Saturday, September 03, 2011

Which Is the Real One?

The cover of the August 18 issue of Nature carried a fancy photo in order to symbolize one of the letter report [1] in the issue, together with the introductory words, "Coffee break: Cleaning up the 'coffee-ring' effect has practical applications in particle deposition." The mechanical pencil in the photo was of nearly the same size as a real one, so that I often reached my hand out to pick it up while the journal was on the desk. To commemorate my repeated mistake, I took a picture of the cover with a real pencil on it. Can you guess which is the real one?
  1. P. J. Yunker, T. Still, M. A. Lohr and A. G. Yodh, Suppression of the coffee-ring effect by shpae-dependent capillary interactions, Nature vol. 476, p. 308 (2011).

Tuesday, March 08, 2011

My Face Flew with Discovery

I participated in "Face in Space" of NASA. It is the project to launch the images and (or) names of the participants into orbit to make them a part of history. My participation was for Shuttle Discovery's Mission STS-133. Its flight was delayed a few times from the originally planned return date of September 25, 2010, to March 7, 2011. Thus, I got my commemorative flight certificate signed by the Mission Commander (the above image) yesterday. The words on the certificate read as follows:

National Aeronautics and Space Administration

Face in Space


This certifies that the face of Tatsuo Tabata has flown in space aboard the Space Shuttle Discovery on mission STS-133 from February - March 9, 2011. The face was flown on Discovery's mission to the International Space Station at an altitude of 220 miles above the Earth. It flew at a speed of more than 17,400 miles per hour as it orbited our planet. On behalf of my crew and all of NASA, we thank you for sharing the excitement of our mission and welcome your interest in space exploration. We were glad to have you aboard.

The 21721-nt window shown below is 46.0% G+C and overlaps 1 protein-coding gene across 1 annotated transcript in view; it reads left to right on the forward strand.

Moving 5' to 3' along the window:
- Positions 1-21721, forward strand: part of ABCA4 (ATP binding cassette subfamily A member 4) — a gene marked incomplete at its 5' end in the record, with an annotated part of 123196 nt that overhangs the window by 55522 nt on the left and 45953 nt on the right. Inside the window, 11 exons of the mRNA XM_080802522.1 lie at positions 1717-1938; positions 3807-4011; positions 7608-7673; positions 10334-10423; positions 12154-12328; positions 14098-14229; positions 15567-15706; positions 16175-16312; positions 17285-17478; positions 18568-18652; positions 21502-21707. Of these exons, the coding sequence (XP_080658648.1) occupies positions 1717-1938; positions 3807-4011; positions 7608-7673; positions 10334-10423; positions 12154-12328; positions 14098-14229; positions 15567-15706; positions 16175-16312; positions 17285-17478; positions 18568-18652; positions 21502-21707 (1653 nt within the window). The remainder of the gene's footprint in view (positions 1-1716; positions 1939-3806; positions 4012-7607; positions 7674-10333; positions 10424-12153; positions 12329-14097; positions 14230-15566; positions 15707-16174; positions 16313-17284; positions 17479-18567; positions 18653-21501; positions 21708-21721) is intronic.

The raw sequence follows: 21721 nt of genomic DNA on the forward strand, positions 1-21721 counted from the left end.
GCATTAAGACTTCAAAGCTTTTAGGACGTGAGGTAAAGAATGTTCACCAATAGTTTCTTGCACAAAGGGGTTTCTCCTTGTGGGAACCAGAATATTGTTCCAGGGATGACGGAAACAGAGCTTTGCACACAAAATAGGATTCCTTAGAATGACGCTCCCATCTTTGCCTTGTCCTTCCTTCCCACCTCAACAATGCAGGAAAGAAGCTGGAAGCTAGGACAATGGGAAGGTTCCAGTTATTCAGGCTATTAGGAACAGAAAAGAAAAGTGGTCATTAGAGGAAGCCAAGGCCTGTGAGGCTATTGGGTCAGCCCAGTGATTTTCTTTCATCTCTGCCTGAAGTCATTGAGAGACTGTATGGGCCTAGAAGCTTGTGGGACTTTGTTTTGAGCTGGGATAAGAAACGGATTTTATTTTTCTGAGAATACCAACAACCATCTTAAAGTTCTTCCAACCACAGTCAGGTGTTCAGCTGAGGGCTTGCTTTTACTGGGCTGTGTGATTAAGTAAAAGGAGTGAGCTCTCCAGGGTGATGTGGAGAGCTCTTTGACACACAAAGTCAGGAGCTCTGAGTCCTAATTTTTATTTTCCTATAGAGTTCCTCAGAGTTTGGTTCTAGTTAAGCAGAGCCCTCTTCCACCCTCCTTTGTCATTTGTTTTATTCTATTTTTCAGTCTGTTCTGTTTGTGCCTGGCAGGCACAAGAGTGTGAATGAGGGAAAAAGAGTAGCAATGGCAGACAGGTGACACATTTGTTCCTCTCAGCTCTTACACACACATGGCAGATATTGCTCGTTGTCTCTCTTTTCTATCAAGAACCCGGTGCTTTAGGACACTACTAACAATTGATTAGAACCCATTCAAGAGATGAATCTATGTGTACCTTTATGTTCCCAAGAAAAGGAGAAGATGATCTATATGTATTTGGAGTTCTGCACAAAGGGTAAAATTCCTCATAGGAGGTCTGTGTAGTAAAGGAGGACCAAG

STS-133 Commander Steven W. Lindsey

The next mission STS-134 is currently scheduled to launch April 19, 2011, and you can still take part in the project.

Note added later: The mission STS-133 was the last one the Discovery performed. Read the related stories "A Bittersweet Finale for the Discovery" in New York Times (March 9, 2011) and "Space shuttle Discovery lands in Florida, capping its 39th and final mission" in Scientific American (Mar 9, 2011).

Sunday, January 23, 2011

Feynman and the Mirror Puzzle

On January 19, 2011, I found an online article about Feynman [1]. This article is a must read for Feynman fans, and I am sure that the person who is not yet a Feynman fan would also become a Feynman fan after reading it. I posted the following comment on it to express my little thought about Feynman.
It's regrettable that the publication of our paper that might supersede Feynman's explanation of the mirror puzzle was made after his passing. It would have been quite pleasant to talk with him about this puzzle.
The mirror puzzle is a fairly famous teaser expressed as: "Why does a mirror reverse left and right but not top and bottom?" Recently I just wrote the essence of our paper on Quora in reply to a question there [2].
  1. "TED-X Caltec pays tribute to Feynman," Analysis by Jennifer Ouellette. "Caltech hosted its first ever TED-X conference last Friday, with talks by a diverse lineup of speakers all celebrating famed physicist Richard Feynman . . ." Discovery, News (January 18, 2011).
  2. "The mirror puzzle: Reversal is attributed to the direction defined last." IDEA & ISAAC: Femto-Essays (January 14, 2011).